Another common type of kidney stone is a uric acid stone. Red meat and shellfish have high concentrations of a natural chemical compound known as a purine. High purine intake leads to a higher production of uric acid which then accumulates as crystals in the joints, or as stones in the kidneys.
To prevent uric acid stones, cut down on high-purine foods such as red meat, organ meats, and shellfish, and follow a healthy diet that contains mostly vegetables and fruits, whole grains, and low fat dairy products. Limit sugar-sweetened foods and drinks, especially those that contain high fructose corn syrup. Limit alcohol because it can increase uric acid levels in the blood and avoid crash diets for the same reason. Eating less animal-based protein and eating more fruits and vegetables will help decrease urine acidity and this will help reduce the chance for stone formation.
You should also be sure to drink at least 10 -12 glass of water a day to help reduce the risk for stone formation. Making these healthy lifestyle changes can also help reduce your risk for developing gout because high uric acid is a leading risk factor for gout.
Is there anything else I can do with my diet to help prevent kidney stones?
Reducing the amount of animal protein may help. Sources of animal protein include beef, chicken, pork, fish and eggs. Most people need only four to six ounces of high protein foods and three servings of milk or cheese a day.
Chronic kidney stones are often treated with potassium citrate. Studies have shown that lemonade and other fruits and juices high in natural citrate may offer similar stone-preventing benefits. It is believed that citrate in the urine may prevent the calcium from binding with other constituents that lead to stones. Also, some evidence suggests that citrate may prevent crystals that are already present from binding with each other, thus preventing them from getting bigger. Please note that juices made from actual limes and lemons contain higher levels of citrate and beware of the sugar content in juices, because this can increase kidney stone risk. Instead, buy sugar-free lemonade, or make your own by mixing lime or lemon juice with water and using a sugar substitute if needed.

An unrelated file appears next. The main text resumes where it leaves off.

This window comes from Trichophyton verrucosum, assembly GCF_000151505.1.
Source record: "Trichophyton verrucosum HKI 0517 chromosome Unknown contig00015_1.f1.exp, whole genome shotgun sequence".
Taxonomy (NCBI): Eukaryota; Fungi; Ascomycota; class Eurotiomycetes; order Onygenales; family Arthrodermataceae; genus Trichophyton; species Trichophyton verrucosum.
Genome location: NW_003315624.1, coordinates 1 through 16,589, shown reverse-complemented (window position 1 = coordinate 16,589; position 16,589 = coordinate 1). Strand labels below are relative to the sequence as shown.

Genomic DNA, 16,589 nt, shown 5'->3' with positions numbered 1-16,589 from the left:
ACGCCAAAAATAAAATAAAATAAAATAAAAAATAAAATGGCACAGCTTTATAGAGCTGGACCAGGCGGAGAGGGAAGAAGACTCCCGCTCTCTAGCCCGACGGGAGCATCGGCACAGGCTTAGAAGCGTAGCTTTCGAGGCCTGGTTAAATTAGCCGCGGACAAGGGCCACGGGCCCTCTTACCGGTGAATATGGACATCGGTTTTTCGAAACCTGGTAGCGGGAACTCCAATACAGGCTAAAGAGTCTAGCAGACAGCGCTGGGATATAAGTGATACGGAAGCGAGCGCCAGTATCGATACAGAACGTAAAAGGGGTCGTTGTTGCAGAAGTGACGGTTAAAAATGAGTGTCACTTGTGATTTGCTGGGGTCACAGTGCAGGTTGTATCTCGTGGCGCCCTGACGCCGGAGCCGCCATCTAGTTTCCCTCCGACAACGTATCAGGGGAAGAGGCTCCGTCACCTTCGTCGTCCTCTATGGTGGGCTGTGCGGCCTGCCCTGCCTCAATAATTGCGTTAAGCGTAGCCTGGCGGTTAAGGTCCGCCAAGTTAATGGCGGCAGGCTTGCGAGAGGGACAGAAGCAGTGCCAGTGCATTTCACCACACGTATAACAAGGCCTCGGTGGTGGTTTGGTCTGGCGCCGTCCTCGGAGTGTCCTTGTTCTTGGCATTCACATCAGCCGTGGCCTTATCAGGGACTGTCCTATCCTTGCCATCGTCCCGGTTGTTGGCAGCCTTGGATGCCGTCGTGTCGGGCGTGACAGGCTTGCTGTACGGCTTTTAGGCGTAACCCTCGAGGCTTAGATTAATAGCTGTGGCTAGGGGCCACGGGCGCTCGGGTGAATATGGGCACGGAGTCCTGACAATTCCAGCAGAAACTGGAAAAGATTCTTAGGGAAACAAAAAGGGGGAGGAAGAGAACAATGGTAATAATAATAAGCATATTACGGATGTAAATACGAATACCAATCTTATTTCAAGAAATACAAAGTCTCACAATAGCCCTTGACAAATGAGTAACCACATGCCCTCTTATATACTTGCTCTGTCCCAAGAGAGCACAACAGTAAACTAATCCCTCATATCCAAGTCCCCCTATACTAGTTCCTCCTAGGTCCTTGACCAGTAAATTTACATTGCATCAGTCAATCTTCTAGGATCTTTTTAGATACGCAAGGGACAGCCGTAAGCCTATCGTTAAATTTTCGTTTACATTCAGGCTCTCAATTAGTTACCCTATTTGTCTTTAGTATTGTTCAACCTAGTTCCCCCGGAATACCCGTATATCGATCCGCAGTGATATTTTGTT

Will it help/hurt me to take a vitamin or mineral supplement?
The B vitamins (which include thiamine, riboflavin, niacin, B6 and B12) have not been shown to be harmful to people with kidney stones. In fact, some studies have shown that B6 may actually help people with high urine oxalate. However, check with urologist or dietician for advice on the use of vitamin C, vitamin D, fish liver oils or mineral supplements containing calcium since some supplements can increase the chances of stone formation in some people.
I do a heavy exercise and work outdoors. Will it increase the chances of stone formation?
Saunas, hot yoga and heavy exercise may be good for your health, but they also may lead to kidney stones. Why? Loss of water through sweating - whether due to these activities or just the heat of summer—leads to less urine production. The more you sweat, the less you urinate, which allows for stone-causing minerals to settle and bond in the kidneys and urinary tract.
Hydrate with H2O. One of the best measures you can take to avoid kidney stones is to drink plenty of water, leading you to urinate a lot. So, be sure to keep well hydrated, especially when engaging in exercise or activities that cause a lot of sweating.
I had a stone and got it removed in the past. Is there a chance of recurrence of stone formation?
Passing a kidney stone is often described as one of the most painful experiences a person can have, but unfortunately, it's not always a one-time event. Studies have shown that having even one stone greatly increases your chances of having another. "Most people will want to do anything they can to ensure it doesn't happen again," said Dr.Shyam Varma. "Unfortunately, it doesn't seem to be the case that people make the changes they need to after their first stone event." Research conducted shows that about 15% of kidney stone patients didn't take prescribed medications and 41% did not follow the nutritional advice that would keep stones from recurring.
Take action! Without the right medications and diet adjustments, stones can come back, and recurring kidney stones also could be an indicator of other problems, including kidney disease.